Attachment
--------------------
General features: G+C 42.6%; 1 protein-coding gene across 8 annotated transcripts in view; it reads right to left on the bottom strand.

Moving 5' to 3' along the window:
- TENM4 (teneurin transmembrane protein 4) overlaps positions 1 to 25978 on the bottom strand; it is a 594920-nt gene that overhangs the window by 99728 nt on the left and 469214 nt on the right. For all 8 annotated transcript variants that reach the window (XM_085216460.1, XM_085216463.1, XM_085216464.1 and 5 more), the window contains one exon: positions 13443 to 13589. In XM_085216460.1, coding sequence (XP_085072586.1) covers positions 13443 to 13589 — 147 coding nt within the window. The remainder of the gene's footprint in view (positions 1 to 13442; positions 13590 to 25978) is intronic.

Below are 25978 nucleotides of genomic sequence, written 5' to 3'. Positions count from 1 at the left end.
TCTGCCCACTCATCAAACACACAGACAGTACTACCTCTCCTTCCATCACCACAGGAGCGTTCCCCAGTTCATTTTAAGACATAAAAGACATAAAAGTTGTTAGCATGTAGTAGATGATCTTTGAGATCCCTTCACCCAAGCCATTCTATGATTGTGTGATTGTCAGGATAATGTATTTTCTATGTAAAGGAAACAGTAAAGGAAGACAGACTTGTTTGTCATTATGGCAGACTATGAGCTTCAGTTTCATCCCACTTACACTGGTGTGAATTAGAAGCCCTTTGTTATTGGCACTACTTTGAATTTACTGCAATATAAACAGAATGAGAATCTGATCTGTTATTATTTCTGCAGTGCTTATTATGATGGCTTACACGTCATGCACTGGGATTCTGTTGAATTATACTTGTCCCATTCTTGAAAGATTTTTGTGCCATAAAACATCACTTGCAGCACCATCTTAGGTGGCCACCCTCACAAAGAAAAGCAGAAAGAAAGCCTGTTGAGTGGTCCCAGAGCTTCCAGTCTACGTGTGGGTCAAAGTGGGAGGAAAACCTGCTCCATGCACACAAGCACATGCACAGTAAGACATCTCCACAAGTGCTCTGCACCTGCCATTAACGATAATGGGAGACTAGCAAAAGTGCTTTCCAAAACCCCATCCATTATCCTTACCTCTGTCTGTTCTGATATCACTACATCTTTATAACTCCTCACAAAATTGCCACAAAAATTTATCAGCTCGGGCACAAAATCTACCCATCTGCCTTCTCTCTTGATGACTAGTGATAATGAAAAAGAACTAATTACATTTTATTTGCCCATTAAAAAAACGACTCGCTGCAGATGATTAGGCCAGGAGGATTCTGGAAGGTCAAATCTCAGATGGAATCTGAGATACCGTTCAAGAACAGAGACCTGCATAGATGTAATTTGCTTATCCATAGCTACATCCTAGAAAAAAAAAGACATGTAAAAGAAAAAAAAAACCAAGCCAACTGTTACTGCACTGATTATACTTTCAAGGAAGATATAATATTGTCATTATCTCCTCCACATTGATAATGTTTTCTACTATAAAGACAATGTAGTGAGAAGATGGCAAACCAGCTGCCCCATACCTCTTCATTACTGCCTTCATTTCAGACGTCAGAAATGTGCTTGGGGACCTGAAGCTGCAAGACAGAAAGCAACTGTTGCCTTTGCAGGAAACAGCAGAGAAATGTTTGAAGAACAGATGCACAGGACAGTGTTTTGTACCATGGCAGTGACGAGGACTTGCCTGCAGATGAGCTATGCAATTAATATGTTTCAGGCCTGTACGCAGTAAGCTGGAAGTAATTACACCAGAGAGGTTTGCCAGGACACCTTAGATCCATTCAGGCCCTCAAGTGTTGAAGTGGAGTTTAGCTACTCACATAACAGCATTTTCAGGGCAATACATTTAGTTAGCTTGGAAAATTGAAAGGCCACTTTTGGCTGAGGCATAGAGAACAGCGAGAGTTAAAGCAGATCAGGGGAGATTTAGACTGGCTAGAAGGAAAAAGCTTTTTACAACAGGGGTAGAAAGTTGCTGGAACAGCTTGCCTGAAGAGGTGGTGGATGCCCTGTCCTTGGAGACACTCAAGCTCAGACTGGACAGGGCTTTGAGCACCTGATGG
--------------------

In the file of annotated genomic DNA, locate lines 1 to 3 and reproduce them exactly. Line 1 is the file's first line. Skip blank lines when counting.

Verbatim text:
General features: G+C 42.6%; 1 protein-coding gene across 8 annotated transcripts in view; it reads right to left on the bottom strand.

Moving 5' to 3' along the window:
- TENM4 (teneurin transmembrane protein 4) overlaps positions 1 to 25978 on the bottom strand; it is a 594920-nt gene that overhangs the window by 99728 nt on the left and 469214 nt on the right. For all 8 annotated transcript variants that reach the window (XM_085216460.1, XM_085216463.1, XM_085216464.1 and 5 more), the window contains one exon: positions 13443 to 13589. In XM_085216460.1, coding sequence (XP_085072586.1) covers positions 13443 to 13589 — 147 coding nt within the window. The remainder of the gene's footprint in view (positions 1 to 13442; positions 13590 to 25978) is intronic.